Only in New Zealand
New Zealand’s car history of designing and mass manufacturing cars is brief to say the least. There was the Trekka and, well, that was it really. However, we did once have a rich history of assembling cars, and some pretty important ones at that. We built up VW Beetles, Fiat 500s (or Bambina in NZ only), Minis, Corollas, even Vespas, and many, many more.
From New Zealand’s local assembly industry sprang some very cool NZ only specials. Sure we get some NZ special models now but they mostly consist of different wheels and a few stickers. Back in the day some of the NZ specials were truly special. We’ll take a look at just a few.
DatSSSun 1200 SSS
The Datsun 1200 sedan was a popular model in early 70s NZ. It was reliable and easy to drive but it wasn’t fast and it wasn’t sporty. That was until Datsun NZ came up with the idea of entering a modified version of the car into the prestigious Benson & Hedges 500 endurance race held annually at Pukekohe. To be eligible the rules stated that 200 had to be built for public sale and they had to be identical to the cars being raced. The Datsun 1200 SSS was fitted with twin Dellorto carburettors, extractors, a worked cam and, of course, special wheels and stripes.
The Datsun 1200 SSS was quick in its day. With its 21 extra horsepower it could lap Pukekohe a whopping 7 seconds faster than the standard car. It won its class in the B&H 500 and would become a very successful race car for years to come. Only 800 were built so they are very rare and pretty valuable today. Greg Murphy owns the one pictured.
The Road Legal Racing Fiat
At the same time Datsun NZ was building the SSS for the B&H 500, Torino Motors (the NZ Fiat assemblers) decided they were going to have a crack at the top class in the same race. That class was dominated by the Aussie Chrysler Chargers with their big powerful engines but Torino thought they could squeeze some extra horses from the Fiat’s 1600cc motor and fit it with a bigger fuel tank resulting in less pit-stops. It was a bold plan that ultimately failed but they did finish 3rd, 4th and 5th, behind the Chargers.
The 125T did hold the distinction of being the fastest 4 cylinder saloon ever marketed in NZ at the time so this was no light makeover. The 125T took the standard 125 from 90hp to 125hp with 20% more torque. It had big carburettors, worked head and cams, a loud, straight through exhaust, lowered suspension and a coat of bright yellow paint.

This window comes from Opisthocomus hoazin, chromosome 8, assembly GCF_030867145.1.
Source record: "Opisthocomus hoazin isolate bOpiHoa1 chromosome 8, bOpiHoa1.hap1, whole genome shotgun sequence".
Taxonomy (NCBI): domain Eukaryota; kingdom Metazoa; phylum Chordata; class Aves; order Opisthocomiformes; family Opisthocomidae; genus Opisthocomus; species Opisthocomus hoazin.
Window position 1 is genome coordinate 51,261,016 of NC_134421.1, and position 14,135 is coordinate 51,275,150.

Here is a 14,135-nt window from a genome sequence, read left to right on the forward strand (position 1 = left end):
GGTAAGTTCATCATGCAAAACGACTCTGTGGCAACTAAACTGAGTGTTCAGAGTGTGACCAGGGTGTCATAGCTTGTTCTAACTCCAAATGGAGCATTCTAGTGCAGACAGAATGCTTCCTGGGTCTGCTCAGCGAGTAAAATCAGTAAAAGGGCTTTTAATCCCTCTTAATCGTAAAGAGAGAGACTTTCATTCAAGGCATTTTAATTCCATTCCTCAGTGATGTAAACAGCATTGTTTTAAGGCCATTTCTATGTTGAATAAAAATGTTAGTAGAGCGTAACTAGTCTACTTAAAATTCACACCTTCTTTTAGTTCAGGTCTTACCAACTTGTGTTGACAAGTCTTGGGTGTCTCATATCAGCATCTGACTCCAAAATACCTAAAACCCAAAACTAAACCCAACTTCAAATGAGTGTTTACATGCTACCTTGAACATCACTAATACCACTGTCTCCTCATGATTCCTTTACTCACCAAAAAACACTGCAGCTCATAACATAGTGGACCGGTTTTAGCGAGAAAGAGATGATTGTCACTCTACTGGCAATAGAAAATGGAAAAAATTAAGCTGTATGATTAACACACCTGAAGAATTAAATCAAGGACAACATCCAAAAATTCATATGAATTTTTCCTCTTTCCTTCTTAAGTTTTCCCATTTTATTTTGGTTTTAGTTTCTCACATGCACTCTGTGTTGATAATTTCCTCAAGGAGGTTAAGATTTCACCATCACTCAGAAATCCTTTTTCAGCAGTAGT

The 125T courted controversy though. The rules stated 200 needed to be built for public sale and Torino only ever made around 85. The “official” excuse was Fiat Italy putting a stop to the unauthorised program but it may have had something to do with the limited market for a road going racing Fiat in early 70s NZ. Needless to say they are extremely rare today.
The World’s Fastest Commodore
It may seem odd but in 1982 the world’s fastest Commodore (an Aussie car remember) was only available in New Zealand.
Back in the early days of the Commodore, when they were being assembled in the Upper Hutt suburb of Trentham, General Motors NZ assembled a crack team of engineers led by the great Peter Brock to build 30 special VH SS Commodores for the NZ market. What they ended up creating was the fastest Commodore on the market anywhere, including Australia.
It was primarily a marketing exercise to raise the profile of the new model so it was priced very competitively at just over $30k. This was a decent chunk of cash in 1982 but what you got was New Zealand’s fastest road going car and a dead-set future classic.
Amon to That
Chris Amon was one of this country’s greatest racing drivers. He raced extensively in Formula One, including for Ferrari, and won the Le Mans 24 hour with Bruce Mclaren in a Ford GT40. The boy from Bulls also knew his way around the technical bits.
In the 1980s, when Jeremy Clarkson was still just an annoying school boy, Amon co-hosted a NZ motoring show called the Motor Show. It was on this show that Amon criticised the Toyota Corolla’s handling on prime time TV to a national audience; surely a nightmare for Toyota. But rather than get defensive Toyota invited Amon to help them improve the Corolla. It’s fair to say that Amon’s involvement in the development of the 1984 Corolla contributed to the ongoing success of one of the world’s favourite cars and a long and productive relationship ensued.
To recognise Amon’s help Toyota put his name on the 1986 Amon Corona, a New Zealand only special that while not quite as special as some of the other cars mentioned here, is a symbol of his amazing work transforming the reliable Corolla, and 8th biggest seller in NZ, into a car that handled and rode superbly and became NZ’s No.1 seller.
There are many other examples of NZ specials. What’s your favourite?
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